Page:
Small Business Health Fairness Act of 2005

  • Date: March 30, 2011
  • Source: Admin
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These are group health plans sponsored by trade, industry, professional, chamber of commerce or similar business associations. These plans would be exempted from important state insurance regulations and consumer protections to provide healthcare benefits to employees of businesses that are association members.


  • Small businesses can increase their purchasing power and make health coverage more affordable.
  • AHPs can operate across states and receive the same kind of protections as plans offered by labor unions and large corporations.
  • Organizations can pay lower health insurance premiums by purchasing such coverage through AHPs rather than through the traditional small employer health insurance market.


The purpose of the Small Business Health Fairness Act of 2005 is for the benefit of entrepreneurs with small businesses to improve access and choice with regard to medical care for their employees.

Problems with Small Business Health Fairness Act of 2005


Failure to Provide Critical Benefits For Women

Under this bill, AHPs could ignore the benefits that are critically important for women.

Denying women access to these services would:

1.       increase the cost of coverage

2.       impact on health for women who cannot afford these services

Lack of Consumer Protection

Most states require insurers to allow direct access to

1.       emergency services

2.       independent external appeal of health care claims denials

3.       health professionals

AHPs would be exempt from these requirements, leaving those with AHP coverage with inadequate protection against potential abuses.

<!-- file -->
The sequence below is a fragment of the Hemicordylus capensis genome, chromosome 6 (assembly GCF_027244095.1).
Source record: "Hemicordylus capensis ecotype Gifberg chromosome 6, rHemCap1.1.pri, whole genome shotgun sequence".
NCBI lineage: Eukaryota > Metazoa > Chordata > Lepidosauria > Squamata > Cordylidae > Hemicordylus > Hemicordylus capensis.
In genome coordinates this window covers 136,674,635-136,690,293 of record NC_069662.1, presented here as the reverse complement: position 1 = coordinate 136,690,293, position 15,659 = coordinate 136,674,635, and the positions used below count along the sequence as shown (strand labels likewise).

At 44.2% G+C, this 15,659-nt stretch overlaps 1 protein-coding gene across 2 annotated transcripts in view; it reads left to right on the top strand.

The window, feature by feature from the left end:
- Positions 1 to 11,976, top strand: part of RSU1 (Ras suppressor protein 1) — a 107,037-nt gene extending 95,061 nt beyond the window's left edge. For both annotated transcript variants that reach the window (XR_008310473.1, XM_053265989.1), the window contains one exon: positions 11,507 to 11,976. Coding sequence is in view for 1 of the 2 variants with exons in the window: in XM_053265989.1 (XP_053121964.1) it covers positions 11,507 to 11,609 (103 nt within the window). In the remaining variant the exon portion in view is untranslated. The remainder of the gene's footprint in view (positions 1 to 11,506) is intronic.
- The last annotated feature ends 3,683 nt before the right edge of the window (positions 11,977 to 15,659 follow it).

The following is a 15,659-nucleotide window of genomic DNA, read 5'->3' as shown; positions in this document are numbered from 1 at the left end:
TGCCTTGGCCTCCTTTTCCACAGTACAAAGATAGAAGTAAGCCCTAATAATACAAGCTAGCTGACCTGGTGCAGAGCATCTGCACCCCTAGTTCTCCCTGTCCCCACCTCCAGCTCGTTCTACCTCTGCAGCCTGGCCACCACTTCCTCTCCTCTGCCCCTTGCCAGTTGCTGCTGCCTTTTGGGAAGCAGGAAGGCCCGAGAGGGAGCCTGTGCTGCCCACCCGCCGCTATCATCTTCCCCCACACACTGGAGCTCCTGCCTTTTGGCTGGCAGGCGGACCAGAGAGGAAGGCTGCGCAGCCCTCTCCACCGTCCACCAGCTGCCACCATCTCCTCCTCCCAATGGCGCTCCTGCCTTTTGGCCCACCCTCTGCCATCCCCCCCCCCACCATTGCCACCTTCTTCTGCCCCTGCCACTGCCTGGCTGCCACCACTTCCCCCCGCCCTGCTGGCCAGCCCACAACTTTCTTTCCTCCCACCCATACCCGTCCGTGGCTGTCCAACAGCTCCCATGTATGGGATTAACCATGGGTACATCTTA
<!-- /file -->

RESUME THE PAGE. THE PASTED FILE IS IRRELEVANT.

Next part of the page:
No Aid for the Uninsured

The only way AHPs could offer coverage at a lower price would be by

  1. avoiding state benefit requirements
  2. offering coverage to more healthy individuals

For this reason, AHPs could actually cause the number of uninsured to grow. 


Increased Cost of Coverage

Small businesses and others not covered by AHPs could experience a rise in health insurance costs.

Risk of Fraud and Unpaid Claims

AHPs operating under closer scrutiny by state and federal agencies have made it easy for scam operators to defraud millions of health care consumers. 

This bill will leave consumers at risk for fraud and unpaid medical claims. 


  • Criminal penalties for certain willful misrepresentations (Section 501 of ERISA of 1974 (29 U.S.C. 1131))
  • Imprisonment for false representations not more than 5 years, fine under title 18, United States Code, or both
  • Issuance of cease and desist orders (Section 502 of such Act (29 U.S.C. 1132)
  • Responsibility of AHP boards of trustees for certain claims procedures.


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